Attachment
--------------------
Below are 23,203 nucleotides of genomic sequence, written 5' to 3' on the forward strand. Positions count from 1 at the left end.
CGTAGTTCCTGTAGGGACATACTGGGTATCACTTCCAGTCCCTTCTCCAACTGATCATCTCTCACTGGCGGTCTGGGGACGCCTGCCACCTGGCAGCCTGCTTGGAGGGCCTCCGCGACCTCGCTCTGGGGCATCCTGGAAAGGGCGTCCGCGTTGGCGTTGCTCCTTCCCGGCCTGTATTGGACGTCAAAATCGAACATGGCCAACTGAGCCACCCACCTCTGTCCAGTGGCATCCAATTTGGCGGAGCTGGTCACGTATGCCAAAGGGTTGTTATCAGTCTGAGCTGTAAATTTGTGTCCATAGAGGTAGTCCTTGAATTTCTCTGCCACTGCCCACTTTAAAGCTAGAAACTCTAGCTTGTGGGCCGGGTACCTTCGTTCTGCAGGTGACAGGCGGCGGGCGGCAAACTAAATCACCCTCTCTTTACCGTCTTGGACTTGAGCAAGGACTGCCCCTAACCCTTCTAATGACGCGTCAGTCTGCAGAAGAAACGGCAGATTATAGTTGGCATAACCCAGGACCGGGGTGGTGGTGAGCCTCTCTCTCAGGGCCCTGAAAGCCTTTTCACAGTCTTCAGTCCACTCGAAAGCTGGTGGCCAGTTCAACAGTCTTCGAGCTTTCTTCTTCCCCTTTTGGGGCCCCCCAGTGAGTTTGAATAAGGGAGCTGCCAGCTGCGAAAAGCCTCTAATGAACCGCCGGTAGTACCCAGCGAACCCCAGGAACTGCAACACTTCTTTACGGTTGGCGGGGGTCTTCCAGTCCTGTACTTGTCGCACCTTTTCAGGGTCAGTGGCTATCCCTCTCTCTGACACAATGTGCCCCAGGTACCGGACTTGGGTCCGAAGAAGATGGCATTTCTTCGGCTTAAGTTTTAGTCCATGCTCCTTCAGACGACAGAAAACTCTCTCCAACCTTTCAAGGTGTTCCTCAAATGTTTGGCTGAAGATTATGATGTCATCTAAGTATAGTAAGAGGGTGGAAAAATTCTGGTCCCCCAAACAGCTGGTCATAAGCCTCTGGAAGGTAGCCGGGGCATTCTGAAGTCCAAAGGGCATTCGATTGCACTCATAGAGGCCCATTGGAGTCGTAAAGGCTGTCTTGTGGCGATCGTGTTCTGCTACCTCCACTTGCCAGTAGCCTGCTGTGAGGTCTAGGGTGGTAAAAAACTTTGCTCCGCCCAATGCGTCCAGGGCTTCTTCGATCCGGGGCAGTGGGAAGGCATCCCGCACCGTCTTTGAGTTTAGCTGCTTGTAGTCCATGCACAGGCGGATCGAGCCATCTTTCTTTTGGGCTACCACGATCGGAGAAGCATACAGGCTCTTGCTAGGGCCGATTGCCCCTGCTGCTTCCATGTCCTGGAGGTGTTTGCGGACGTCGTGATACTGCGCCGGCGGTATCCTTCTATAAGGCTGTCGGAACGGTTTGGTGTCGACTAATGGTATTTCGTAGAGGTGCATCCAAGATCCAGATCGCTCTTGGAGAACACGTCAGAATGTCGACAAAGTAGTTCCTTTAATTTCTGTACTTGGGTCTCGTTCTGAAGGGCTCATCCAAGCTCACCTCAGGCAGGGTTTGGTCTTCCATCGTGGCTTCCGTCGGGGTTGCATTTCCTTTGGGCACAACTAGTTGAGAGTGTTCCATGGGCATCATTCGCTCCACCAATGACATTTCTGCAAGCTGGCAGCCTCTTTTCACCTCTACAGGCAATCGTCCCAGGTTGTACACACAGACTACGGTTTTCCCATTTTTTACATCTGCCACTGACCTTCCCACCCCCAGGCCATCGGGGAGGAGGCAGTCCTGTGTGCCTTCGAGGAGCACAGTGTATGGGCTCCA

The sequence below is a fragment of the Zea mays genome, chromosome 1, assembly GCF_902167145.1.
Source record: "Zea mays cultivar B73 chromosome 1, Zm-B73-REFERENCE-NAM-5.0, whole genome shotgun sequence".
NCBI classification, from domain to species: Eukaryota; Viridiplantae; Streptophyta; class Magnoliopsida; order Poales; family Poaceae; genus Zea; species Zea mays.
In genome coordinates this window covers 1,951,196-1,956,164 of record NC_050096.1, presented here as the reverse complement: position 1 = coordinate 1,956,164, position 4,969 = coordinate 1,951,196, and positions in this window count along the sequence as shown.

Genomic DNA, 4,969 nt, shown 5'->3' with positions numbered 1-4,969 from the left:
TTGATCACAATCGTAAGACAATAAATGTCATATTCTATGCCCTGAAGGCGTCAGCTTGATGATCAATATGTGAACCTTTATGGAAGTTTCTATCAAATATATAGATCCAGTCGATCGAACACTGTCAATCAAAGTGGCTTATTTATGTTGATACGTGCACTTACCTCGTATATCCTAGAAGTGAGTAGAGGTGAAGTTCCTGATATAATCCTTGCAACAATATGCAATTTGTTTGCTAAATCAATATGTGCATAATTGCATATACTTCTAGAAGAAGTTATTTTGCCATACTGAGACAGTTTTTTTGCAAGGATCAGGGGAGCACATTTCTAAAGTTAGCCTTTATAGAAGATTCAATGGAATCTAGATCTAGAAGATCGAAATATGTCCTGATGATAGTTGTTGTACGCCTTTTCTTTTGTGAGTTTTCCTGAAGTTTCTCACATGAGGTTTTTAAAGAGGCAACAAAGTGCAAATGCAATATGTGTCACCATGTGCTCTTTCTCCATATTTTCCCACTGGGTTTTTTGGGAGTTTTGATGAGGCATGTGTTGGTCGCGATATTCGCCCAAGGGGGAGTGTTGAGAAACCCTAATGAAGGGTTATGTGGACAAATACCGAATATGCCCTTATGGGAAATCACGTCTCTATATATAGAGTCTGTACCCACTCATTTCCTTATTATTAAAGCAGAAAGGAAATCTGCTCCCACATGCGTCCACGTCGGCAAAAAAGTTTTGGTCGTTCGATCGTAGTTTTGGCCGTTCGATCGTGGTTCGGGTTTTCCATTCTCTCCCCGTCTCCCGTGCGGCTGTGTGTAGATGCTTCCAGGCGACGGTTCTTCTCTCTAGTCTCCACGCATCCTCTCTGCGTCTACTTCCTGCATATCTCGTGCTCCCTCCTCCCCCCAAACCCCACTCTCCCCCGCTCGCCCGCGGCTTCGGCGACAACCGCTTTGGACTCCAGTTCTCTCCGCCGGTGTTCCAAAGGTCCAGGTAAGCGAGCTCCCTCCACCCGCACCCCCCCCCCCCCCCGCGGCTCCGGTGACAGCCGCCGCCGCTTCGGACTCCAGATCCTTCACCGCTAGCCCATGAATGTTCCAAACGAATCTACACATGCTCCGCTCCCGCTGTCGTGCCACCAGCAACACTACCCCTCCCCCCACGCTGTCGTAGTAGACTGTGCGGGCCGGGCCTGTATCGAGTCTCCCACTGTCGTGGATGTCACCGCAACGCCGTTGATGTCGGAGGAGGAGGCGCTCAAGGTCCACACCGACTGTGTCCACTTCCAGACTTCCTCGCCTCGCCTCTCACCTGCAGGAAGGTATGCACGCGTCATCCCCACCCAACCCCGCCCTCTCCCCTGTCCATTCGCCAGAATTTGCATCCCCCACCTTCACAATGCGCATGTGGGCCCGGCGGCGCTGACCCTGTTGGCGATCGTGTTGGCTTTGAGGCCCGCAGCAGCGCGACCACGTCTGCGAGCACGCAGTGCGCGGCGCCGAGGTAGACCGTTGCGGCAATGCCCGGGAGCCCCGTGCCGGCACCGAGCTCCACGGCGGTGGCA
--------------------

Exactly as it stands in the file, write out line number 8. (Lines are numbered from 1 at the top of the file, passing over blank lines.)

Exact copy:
TTGATCACAATCGTAAGACAATAAATGTCATATTCTATGCCCTGAAGGCGTCAGCTTGATGATCAATATGTGAACCTTTATGGAAGTTTCTATCAAATATATAGATCCAGTCGATCGAACACTGTCAATCAAAGTGGCTTATTTATGTTGATACGTGCACTTACCTCGTATATCCTAGAAGTGAGTAGAGGTGAAGTTCCTGATATAATCCTTGCAACAATATGCAATTTGTTTGCTAAATCAATATGTGCATAATTGCATATACTTCTAGAAGAAGTTATTTTGCCATACTGAGACAGTTTTTTTGCAAGGATCAGGGGAGCACATTTCTAAAGTTAGCCTTTATAGAAGATTCAATGGAATCTAGATCTAGAAGATCGAAATATGTCCTGATGATAGTTGTTGTACGCCTTTTCTTTTGTGAGTTTTCCTGAAGTTTCTCACATGAGGTTTTTAAAGAGGCAACAAAGTGCAAATGCAATATGTGTCACCATGTGCTCTTTCTCCATATTTTCCCACTGGGTTTTTTGGGAGTTTTGATGAGGCATGTGTTGGTCGCGATATTCGCCCAAGGGGGAGTGTTGAGAAACCCTAATGAAGGGTTATGTGGACAAATACCGAATATGCCCTTATGGGAAATCACGTCTCTATATATAGAGTCTGTACCCACTCATTTCCTTATTATTAAAGCAGAAAGGAAATCTGCTCCCACATGCGTCCACGTCGGCAAAAAAGTTTTGGTCGTTCGATCGTAGTTTTGGCCGTTCGATCGTGGTTCGGGTTTTCCATTCTCTCCCCGTCTCCCGTGCGGCTGTGTGTAGATGCTTCCAGGCGACGGTTCTTCTCTCTAGTCTCCACGCATCCTCTCTGCGTCTACTTCCTGCATATCTCGTGCTCCCTCCTCCCCCCAAACCCCACTCTCCCCCGCTCGCCCGCGGCTTCGGCGACAACCGCTTTGGACTCCAGTTCTCTCCGCCGGTGTTCCAAAGGTCCAGGTAAGCGAGCTCCCTCCACCCGCACCCCCCCCCCCCCCCGCGGCTCCGGTGACAGCCGCCGCCGCTTCGGACTCCAGATCCTTCACCGCTAGCCCATGAATGTTCCAAACGAATCTACACATGCTCCGCTCCCGCTGTCGTGCCACCAGCAACACTACCCCTCCCCCCACGCTGTCGTAGTAGACTGTGCGGGCCGGGCCTGTATCGAGTCTCCCACTGTCGTGGATGTCACCGCAACGCCGTTGATGTCGGAGGAGGAGGCGCTCAAGGTCCACACCGACTGTGTCCACTTCCAGACTTCCTCGCCTCGCCTCTCACCTGCAGGAAGGTATGCACGCGTCATCCCCACCCAACCCCGCCCTCTCCCCTGTCCATTCGCCAGAATTTGCATCCCCCACCTTCACAATGCGCATGTGGGCCCGGCGGCGCTGACCCTGTTGGCGATCGTGTTGGCTTTGAGGCCCGCAGCAGCGCGACCACGTCTGCGAGCACGCAGTGCGCGGCGCCGAGGTAGACCGTTGCGGCAATGCCCGGGAGCCCCGTGCCGGCACCGAGCTCCACGGCGGTGGCA